I played nose guard from 1979 to 1983. The punishment you took back then would not allow you to play 10 years.

    Henry Bradley
    Cleveland Browns
    1979 – 1983

  5. Jim Tolbert
    November 11th, 2011 at 2:22 am #

    Jim Tolbert

    I played 11 years in the league and I’m happy to have been able to play that long. Thanks for the increase in the pension – every little bit helps. But I’m sad for my teammates who are not here who took their pensions early at age 45 like me. I know a lot of retired players are hurting for money and this is not much but it’s better than what we were getting. Will our checks be retroactive?

    Jim Tolbert
    San Diego Chargers, Houston Oilers, St. Louis Cardinals
    1966 – 1977

  6. Joe DeLamielleure
    November 11th, 2011 at 6:51 am #

    Joe DeLamielleure

    While it’s supposed to look good on paper, it’s pathetic! The “pension/legacy” fund has not provided a livable income for former players. There will still be Hall-of-Famers who will be making less than $25,000 per year before taxes. That’s ridiculous! No “honor” whatsoever even for those who built this league. Nothing’s changed. Injuries and no benefits!

    A few more points: The amounts of this new fund need to take care of families, not just individuals.

    For evil to win, it just takes good men to do nothing… JoePa is learning the hard way.

    Joe DeLamielleure
    Buffalo Bills, Cleveland Browns
    73 – 1986

  7. Glenn Bujnoch
    November 11th, 2011 at 8:52 am #

    Glenn Bujnoch

    Totally surprised by this outcome. Once again, we were fed the scraps from the table. But if no one is there to count this money and as to how it’s being distributed, are we really getting our share?

    Who can you trust?

    Glenn Bujnoch
    Cincinnati Bengals, Tampa Bay Bucs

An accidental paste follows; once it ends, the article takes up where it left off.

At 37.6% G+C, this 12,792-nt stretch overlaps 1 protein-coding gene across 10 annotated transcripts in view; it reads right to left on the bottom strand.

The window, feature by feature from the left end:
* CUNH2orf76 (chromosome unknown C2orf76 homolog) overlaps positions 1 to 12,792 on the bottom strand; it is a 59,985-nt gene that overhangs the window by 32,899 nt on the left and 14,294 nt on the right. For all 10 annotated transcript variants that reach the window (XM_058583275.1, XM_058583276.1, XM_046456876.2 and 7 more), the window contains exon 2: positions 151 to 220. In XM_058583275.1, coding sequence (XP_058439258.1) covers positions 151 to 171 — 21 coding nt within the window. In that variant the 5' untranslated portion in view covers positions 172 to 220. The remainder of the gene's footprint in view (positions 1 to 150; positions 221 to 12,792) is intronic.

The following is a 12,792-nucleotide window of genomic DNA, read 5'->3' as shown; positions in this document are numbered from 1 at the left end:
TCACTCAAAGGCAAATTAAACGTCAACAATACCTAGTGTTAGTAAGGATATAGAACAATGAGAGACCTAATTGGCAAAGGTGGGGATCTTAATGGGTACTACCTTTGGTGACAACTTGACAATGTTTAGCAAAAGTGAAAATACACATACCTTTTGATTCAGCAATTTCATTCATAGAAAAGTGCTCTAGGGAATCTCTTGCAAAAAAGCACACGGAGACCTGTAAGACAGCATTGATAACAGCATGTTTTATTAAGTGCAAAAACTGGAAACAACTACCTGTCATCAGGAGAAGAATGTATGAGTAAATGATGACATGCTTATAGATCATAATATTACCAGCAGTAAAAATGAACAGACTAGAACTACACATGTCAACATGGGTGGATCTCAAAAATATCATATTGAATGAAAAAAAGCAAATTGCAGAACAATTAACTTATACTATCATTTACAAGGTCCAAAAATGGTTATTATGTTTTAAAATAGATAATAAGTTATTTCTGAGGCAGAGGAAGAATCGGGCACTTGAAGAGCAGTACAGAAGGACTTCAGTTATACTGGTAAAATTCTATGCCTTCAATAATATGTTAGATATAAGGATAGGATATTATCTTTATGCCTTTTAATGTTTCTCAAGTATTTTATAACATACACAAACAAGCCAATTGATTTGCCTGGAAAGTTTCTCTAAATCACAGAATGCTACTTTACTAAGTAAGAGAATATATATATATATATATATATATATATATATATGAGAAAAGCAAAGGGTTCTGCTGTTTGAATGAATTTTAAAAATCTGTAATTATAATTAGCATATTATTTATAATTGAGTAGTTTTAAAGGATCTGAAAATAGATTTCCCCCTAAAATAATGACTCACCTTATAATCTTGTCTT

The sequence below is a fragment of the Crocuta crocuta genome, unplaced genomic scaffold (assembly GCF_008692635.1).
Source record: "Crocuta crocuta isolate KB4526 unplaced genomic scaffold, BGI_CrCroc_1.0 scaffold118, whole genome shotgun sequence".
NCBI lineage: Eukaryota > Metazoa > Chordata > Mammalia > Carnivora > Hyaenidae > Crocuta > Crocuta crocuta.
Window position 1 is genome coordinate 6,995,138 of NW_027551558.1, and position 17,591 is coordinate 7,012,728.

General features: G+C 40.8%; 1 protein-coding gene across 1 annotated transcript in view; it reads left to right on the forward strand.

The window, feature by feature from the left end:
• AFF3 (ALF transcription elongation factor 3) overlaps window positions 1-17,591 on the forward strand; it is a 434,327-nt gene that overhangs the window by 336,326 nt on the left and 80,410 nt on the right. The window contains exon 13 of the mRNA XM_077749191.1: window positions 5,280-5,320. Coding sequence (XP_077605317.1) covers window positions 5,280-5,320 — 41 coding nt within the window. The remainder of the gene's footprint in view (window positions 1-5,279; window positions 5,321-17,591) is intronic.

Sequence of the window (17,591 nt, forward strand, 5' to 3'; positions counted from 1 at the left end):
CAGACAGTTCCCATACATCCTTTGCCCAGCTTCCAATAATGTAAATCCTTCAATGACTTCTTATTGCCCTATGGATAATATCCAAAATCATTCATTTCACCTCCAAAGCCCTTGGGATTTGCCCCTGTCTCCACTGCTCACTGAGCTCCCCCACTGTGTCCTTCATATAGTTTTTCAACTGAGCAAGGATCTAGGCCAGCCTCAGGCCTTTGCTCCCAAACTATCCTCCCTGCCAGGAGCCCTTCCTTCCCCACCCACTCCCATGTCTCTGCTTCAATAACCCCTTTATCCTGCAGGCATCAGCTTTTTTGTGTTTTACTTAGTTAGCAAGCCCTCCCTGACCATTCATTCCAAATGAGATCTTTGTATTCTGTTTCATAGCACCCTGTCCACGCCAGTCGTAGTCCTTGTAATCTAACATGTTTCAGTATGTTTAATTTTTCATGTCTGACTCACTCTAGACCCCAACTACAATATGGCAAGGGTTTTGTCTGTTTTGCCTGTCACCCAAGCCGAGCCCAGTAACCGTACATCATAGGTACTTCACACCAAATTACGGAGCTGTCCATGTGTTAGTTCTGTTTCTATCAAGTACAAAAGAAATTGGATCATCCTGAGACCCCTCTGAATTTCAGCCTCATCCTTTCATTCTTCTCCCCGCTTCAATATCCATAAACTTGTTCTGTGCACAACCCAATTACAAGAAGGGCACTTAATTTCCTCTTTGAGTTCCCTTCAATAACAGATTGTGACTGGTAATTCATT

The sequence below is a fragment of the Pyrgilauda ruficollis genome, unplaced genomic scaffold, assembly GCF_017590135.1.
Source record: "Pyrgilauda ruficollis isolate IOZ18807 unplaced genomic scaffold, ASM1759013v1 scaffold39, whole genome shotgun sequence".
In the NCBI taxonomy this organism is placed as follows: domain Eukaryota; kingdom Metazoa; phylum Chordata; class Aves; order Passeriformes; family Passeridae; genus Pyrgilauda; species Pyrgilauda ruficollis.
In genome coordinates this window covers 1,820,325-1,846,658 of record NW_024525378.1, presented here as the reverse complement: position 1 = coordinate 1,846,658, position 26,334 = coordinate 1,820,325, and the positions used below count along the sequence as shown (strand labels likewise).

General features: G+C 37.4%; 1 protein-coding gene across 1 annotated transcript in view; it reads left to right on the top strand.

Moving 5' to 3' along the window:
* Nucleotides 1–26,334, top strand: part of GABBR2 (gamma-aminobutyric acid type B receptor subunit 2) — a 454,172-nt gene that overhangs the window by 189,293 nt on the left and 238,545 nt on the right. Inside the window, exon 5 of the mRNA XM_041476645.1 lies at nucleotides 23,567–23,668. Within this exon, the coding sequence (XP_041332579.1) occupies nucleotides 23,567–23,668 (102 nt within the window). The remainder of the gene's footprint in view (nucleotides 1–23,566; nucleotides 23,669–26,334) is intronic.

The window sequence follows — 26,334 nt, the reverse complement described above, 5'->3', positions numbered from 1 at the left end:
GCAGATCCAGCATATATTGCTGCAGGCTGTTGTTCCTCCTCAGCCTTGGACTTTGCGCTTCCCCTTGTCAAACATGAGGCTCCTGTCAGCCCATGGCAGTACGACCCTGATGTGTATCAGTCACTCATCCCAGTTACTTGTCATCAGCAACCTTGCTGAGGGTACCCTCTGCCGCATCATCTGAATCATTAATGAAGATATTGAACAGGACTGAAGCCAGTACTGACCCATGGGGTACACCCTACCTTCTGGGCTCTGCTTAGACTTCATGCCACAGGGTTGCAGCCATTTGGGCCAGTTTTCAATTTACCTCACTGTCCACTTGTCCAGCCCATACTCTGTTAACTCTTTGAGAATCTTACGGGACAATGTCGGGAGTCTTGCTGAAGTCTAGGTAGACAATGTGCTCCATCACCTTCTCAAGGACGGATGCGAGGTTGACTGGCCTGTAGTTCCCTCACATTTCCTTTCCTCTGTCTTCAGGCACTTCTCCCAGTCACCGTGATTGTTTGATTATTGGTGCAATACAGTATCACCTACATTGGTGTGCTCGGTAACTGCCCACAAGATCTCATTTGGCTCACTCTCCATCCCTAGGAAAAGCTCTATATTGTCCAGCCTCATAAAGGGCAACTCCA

1976 – 1985

  8. Gordon Wright
    November 12th, 2011 at 7:28 am #

    Gordon Wright - NY Jets

    Bradley, you are being nice about the punishment comment!

    I started with the AFL/NFL and Farm Teams of the Philadelphia Eagles, New York Jets, Cleveland Browns from 1966 through 1971. I played for the Wilmington Clippers which is now NFL Europe. In those days, the AFL & the NFL pay was in the thousands – low thousands – and I played for the Farm Teams for $200.00 in the offseason. Playing with a harness and a torn shoulder and a broken bone was common place in my day.

    My Civil Rights and my Labor Rights were violated by the Philadelphia Eagles. I have never been paid for the 1968 year and I have not received the 1968 credit season that would give me my Fourth credit season. The current Penn State scandal certainly proves Pennsylvania State does not have a problem with violating a young man’s Civil Rights. They Violated Me. The coverup goes All the way up to the NFL and The NFLPA.

    The Present NFLPA is Anti-Family. I Just received an invitation to the Christmas Party and it said No Spouses Allowed! Well, that’s all right as long as I go alone there are not any women escorts all over the place in short skirts the way I have previously witnessed – or any MALE escorts either! If it is for the former NFL Players, then there should only be Men only and no promotion of escorts at the NFLPA Meetings. Stop discrimination against anyone, NFL & NFLPA!

    Gordon Wright
    Philadelphia Eagles & New York Jets
    1967 – 1970

  9. John Griffin
    November 12th, 2011 at 8:58 am #

    John Griffin

    When Obama passes his jobs bill for building more roads and bridges, maybe he can add heating and air-conditioning so when all the old retired players lose their homes, they can sleep comfortably under the bridges. The NFLA, NFLPA and NFL owners must think we all have dementia and have lost our ability to add and subtract. Are we supposed to pat them all on the back for giving us this pitiful amount of money? What and who is going to deal with the $650 million that’s left? I don’t know which organization I want to give my $100 dues to because I don’t think any of them took us seriously; and I really do not have the $100 to take away from my medicines and family to give it to you.